teamLab: Light Festival in Fukuoka Castle Ruins
Built over a period of seven years from 1601, Fukuoka Castle is the largest castle in Kyushu. Often referred to as the Stone Castle, its center the Honmaru, Ninomaru and Sannomaru palaces were made up entirely of stone walls. The beautiful four layers of stone walls make this vast site a magnificent national historic treasure.
In teamLab: Light Festival in Fukuoka Castle Ruins exhibition, the heart of Fukuoka Castle ruins with its beautiful stone walls that span 20,000 square meters will be transformed into a digital art space of interactive light that changes according to the presence of people.
This exhibition is a part of teamLab’s art project called “Digitized Nature, Digitized City”. The concept of the project is that non-material digital art can turn nature and city into art without harming them.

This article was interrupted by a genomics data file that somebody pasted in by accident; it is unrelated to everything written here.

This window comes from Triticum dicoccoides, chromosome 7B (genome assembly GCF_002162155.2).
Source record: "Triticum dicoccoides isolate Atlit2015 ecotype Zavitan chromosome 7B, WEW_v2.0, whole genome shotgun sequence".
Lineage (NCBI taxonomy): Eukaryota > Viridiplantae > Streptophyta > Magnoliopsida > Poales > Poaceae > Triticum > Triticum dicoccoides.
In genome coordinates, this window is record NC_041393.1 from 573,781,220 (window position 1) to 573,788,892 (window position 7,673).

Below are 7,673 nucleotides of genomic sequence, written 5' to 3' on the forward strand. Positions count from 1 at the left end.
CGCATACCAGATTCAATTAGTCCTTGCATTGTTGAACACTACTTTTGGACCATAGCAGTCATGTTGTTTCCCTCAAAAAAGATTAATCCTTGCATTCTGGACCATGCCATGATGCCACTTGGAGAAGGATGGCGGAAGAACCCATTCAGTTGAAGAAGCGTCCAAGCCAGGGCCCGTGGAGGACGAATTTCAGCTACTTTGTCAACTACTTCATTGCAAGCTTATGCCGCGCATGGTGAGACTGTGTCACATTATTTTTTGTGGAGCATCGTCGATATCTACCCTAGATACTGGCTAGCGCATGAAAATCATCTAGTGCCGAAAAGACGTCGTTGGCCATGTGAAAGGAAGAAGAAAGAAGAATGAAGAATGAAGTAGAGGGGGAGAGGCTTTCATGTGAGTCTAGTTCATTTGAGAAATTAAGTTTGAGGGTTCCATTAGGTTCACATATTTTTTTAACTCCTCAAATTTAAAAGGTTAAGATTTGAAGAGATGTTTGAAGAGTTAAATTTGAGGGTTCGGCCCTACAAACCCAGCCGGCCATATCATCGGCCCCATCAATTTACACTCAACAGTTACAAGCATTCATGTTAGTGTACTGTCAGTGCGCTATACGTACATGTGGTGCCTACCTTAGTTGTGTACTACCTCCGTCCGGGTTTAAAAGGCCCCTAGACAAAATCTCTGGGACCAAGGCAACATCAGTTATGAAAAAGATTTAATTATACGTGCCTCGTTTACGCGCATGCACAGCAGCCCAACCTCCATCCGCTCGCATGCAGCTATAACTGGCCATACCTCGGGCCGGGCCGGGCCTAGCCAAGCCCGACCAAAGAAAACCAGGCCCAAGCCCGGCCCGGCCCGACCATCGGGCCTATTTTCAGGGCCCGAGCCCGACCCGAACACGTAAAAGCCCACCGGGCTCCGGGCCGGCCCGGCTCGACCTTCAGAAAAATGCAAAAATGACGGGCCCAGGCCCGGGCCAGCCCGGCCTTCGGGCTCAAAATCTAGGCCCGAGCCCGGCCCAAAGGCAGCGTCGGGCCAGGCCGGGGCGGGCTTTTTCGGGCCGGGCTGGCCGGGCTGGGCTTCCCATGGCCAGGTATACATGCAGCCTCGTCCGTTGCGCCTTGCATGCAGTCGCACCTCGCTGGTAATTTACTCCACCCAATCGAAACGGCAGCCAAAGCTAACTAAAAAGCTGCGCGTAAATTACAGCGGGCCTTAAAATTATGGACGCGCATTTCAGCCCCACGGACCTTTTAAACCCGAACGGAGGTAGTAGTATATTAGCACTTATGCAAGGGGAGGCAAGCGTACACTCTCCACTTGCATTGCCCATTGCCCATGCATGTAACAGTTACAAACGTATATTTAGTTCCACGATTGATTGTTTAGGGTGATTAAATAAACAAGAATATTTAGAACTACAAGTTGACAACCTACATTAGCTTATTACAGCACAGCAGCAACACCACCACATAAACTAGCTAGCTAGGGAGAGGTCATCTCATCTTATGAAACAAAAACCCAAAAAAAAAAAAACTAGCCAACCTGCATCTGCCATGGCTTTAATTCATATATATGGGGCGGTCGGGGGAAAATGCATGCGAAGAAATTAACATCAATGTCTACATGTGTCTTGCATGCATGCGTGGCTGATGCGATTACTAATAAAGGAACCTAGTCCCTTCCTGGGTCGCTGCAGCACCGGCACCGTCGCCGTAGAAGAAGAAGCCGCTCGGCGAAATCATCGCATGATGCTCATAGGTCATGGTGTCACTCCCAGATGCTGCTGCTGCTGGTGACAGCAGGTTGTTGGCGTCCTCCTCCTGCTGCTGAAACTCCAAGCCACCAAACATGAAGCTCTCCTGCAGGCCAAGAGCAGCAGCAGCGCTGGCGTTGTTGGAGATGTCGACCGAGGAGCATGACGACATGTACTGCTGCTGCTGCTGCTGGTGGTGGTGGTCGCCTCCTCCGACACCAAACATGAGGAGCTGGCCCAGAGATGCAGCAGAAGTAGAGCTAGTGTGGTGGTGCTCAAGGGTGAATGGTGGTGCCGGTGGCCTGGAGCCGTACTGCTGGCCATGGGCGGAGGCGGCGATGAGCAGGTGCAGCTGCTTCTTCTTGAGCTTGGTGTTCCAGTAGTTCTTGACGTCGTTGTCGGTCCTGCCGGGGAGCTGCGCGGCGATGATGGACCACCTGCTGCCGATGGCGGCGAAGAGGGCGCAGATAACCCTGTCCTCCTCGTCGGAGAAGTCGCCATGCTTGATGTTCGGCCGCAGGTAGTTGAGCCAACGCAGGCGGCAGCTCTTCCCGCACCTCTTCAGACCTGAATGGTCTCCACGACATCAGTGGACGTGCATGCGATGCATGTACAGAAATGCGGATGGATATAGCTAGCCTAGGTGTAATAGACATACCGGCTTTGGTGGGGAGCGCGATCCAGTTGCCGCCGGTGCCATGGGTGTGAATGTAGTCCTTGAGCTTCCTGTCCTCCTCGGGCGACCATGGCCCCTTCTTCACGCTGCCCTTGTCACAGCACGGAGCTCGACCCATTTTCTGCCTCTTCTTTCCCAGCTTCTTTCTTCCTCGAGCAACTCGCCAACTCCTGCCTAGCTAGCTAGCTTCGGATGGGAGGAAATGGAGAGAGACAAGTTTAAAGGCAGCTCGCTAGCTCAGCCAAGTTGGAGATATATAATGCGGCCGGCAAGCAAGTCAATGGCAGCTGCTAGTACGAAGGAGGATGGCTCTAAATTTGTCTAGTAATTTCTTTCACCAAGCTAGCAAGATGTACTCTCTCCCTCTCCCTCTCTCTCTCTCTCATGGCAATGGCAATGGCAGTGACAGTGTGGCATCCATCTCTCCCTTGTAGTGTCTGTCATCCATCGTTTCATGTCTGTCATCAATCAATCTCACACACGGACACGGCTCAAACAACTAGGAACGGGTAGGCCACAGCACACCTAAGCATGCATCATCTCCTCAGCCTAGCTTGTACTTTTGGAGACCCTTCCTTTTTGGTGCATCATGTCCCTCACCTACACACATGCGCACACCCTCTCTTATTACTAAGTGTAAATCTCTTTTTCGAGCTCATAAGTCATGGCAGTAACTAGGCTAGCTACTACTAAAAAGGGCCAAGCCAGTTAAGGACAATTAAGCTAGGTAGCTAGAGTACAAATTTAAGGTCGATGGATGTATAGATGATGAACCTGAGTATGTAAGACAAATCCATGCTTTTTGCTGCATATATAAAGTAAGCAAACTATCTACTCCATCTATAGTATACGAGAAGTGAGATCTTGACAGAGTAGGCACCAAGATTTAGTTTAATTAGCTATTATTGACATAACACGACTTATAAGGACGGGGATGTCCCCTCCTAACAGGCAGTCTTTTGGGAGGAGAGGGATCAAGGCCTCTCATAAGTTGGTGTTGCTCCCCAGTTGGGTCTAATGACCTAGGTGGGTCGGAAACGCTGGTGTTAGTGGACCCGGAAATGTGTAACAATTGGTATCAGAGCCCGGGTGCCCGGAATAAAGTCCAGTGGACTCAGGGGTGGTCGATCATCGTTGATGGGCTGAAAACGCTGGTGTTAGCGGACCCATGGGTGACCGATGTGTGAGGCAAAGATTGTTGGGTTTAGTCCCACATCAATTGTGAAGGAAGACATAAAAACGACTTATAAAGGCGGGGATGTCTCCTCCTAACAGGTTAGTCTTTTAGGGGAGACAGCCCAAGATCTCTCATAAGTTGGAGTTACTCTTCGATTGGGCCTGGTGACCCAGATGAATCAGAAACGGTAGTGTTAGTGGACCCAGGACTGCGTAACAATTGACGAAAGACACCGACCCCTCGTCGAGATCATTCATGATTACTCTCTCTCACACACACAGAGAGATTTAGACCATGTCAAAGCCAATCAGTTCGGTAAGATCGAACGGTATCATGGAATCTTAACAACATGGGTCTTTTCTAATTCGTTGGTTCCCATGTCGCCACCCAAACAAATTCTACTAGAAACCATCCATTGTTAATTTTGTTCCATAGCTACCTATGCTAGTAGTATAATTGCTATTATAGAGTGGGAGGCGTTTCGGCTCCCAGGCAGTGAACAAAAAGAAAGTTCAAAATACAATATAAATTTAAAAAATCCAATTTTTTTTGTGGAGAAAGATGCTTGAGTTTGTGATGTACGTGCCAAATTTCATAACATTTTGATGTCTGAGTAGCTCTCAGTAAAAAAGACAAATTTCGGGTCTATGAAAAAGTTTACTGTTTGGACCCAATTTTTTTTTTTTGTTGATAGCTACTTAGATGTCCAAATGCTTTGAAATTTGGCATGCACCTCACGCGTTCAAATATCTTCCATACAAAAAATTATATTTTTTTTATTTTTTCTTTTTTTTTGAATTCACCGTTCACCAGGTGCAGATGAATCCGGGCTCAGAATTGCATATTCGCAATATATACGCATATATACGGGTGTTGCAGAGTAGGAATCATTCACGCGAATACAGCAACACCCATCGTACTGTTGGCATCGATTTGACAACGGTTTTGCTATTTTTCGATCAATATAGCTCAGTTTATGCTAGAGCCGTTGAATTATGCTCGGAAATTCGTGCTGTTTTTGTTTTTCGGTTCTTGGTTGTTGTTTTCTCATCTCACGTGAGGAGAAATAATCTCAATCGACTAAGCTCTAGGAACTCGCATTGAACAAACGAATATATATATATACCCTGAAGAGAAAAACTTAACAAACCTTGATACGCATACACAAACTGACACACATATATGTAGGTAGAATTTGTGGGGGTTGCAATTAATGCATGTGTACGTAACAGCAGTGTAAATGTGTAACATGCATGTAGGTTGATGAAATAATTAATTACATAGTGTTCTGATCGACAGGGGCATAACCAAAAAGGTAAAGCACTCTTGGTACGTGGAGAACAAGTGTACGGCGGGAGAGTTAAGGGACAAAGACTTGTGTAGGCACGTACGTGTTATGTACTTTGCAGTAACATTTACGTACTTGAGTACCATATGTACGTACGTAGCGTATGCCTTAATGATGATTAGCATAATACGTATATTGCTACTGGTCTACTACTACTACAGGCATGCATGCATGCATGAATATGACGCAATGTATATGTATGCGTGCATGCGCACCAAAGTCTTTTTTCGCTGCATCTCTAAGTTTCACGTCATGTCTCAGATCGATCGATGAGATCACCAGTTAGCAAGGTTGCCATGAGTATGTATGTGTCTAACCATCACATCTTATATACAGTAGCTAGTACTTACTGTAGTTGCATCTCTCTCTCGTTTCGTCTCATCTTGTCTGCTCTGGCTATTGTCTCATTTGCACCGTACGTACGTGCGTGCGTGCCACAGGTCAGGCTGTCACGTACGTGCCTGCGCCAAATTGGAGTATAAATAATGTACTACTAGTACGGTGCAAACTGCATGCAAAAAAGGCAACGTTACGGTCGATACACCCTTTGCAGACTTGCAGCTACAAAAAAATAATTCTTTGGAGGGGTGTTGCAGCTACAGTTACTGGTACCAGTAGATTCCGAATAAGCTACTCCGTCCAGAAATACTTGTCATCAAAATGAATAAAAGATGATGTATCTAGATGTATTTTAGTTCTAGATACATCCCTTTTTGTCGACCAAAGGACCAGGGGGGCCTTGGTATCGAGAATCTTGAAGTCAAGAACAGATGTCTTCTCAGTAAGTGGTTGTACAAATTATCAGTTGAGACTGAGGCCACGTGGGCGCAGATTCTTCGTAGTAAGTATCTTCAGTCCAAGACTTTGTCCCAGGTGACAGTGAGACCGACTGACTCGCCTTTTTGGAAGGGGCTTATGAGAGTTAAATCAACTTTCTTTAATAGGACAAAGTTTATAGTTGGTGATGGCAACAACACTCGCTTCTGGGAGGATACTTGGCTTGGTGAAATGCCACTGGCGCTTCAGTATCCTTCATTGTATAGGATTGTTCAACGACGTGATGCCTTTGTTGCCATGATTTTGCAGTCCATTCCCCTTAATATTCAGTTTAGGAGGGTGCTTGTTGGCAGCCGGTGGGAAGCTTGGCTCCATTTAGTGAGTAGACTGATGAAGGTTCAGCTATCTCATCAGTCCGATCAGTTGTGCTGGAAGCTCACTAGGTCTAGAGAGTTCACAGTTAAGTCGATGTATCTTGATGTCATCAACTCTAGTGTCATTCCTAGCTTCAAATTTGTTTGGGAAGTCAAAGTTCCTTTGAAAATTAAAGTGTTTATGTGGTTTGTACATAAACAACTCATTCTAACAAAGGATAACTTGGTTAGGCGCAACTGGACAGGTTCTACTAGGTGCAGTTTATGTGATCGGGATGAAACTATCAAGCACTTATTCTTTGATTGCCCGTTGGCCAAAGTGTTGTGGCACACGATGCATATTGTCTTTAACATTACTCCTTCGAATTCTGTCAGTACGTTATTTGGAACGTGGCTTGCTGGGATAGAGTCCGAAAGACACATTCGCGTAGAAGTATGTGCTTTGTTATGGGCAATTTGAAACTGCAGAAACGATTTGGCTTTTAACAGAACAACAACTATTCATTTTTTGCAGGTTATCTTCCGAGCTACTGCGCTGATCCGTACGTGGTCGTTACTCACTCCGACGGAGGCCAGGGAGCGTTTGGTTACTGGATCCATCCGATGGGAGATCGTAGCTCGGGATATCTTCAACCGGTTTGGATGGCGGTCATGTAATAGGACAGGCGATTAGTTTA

- teamLab: Light Festival in Fukuoka Castle Ruins
- Dec 01, 2017 - Jan 28, 2018
- 6pm – 10pm (last entry 9:30pm)
- Open every day
- Fukuoka Castle Ruins, Maizuru Park (Jonai, Chuo-ku, Fukuoka)
- Admission Fee
- Adult ¥1000, Junior high & High school ¥600, Child ¥300, Free for 3 years and under
- Fukuoka Castle teamLab Castle Ruins Light Festival 2017-2018 Executive Committee
- Planning Cooperation
- Media Cooperation
- Please purchase at the door on the day of the event.
・Fukuoka City Subway
8 min walk from “Akasaka Station” or “Ohori Koen Station”
5-8 min walk from "Fukuoka-jo Korokan-mae", "Fukuoka-shi Bijutsukan Higashi-guchi" or "Otemon & Heiwadai Rikujo Kyogijo-iriguchi” stop. 10 min walk from “Akasaka 3-chome” stop.